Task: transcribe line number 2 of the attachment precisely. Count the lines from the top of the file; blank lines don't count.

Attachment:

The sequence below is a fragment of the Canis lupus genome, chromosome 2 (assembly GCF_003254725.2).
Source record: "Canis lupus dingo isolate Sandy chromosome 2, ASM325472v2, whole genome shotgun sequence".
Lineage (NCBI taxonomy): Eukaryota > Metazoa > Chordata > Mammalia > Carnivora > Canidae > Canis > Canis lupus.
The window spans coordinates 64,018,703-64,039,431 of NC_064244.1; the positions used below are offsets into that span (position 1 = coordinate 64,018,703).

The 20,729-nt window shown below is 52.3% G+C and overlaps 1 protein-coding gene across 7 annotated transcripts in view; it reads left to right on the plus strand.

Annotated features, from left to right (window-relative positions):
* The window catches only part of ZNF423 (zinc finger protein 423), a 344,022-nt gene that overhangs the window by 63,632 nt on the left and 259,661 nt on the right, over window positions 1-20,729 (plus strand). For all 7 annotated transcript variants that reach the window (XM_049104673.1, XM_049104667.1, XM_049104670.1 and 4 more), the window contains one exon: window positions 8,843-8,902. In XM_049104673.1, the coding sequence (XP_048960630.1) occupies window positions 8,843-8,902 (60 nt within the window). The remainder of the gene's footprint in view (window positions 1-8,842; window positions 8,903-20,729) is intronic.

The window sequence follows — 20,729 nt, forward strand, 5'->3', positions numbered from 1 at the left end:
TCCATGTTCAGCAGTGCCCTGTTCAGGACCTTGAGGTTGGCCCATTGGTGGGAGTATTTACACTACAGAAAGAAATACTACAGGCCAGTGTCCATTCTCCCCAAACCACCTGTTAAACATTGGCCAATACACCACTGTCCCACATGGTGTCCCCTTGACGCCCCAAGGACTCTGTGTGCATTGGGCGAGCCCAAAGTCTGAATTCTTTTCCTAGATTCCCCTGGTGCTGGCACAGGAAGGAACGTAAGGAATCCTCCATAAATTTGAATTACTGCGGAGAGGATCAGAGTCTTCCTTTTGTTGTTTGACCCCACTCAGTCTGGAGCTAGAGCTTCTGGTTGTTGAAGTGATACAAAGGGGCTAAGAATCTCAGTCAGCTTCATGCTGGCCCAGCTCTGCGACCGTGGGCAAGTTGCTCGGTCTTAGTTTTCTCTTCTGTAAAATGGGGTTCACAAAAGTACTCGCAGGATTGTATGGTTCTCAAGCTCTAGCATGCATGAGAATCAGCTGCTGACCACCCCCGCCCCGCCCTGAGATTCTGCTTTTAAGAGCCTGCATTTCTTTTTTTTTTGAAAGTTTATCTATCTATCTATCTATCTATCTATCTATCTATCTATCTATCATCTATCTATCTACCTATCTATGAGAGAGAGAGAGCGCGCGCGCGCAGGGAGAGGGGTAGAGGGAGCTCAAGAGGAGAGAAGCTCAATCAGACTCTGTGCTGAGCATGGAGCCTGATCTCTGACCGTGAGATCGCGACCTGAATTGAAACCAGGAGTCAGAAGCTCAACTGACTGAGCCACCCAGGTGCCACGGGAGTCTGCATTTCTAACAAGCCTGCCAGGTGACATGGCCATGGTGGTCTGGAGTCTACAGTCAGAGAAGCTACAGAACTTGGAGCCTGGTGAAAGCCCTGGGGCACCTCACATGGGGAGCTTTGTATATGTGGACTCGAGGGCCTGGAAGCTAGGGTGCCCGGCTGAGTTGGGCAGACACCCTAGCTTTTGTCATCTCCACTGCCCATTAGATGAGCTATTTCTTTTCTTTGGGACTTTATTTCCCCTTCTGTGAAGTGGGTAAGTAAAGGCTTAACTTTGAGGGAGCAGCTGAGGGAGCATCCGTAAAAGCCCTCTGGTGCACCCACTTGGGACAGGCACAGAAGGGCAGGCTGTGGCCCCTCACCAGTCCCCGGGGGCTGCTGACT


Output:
Source record: "Canis lupus dingo isolate Sandy chromosome 2, ASM325472v2, whole genome shotgun sequence".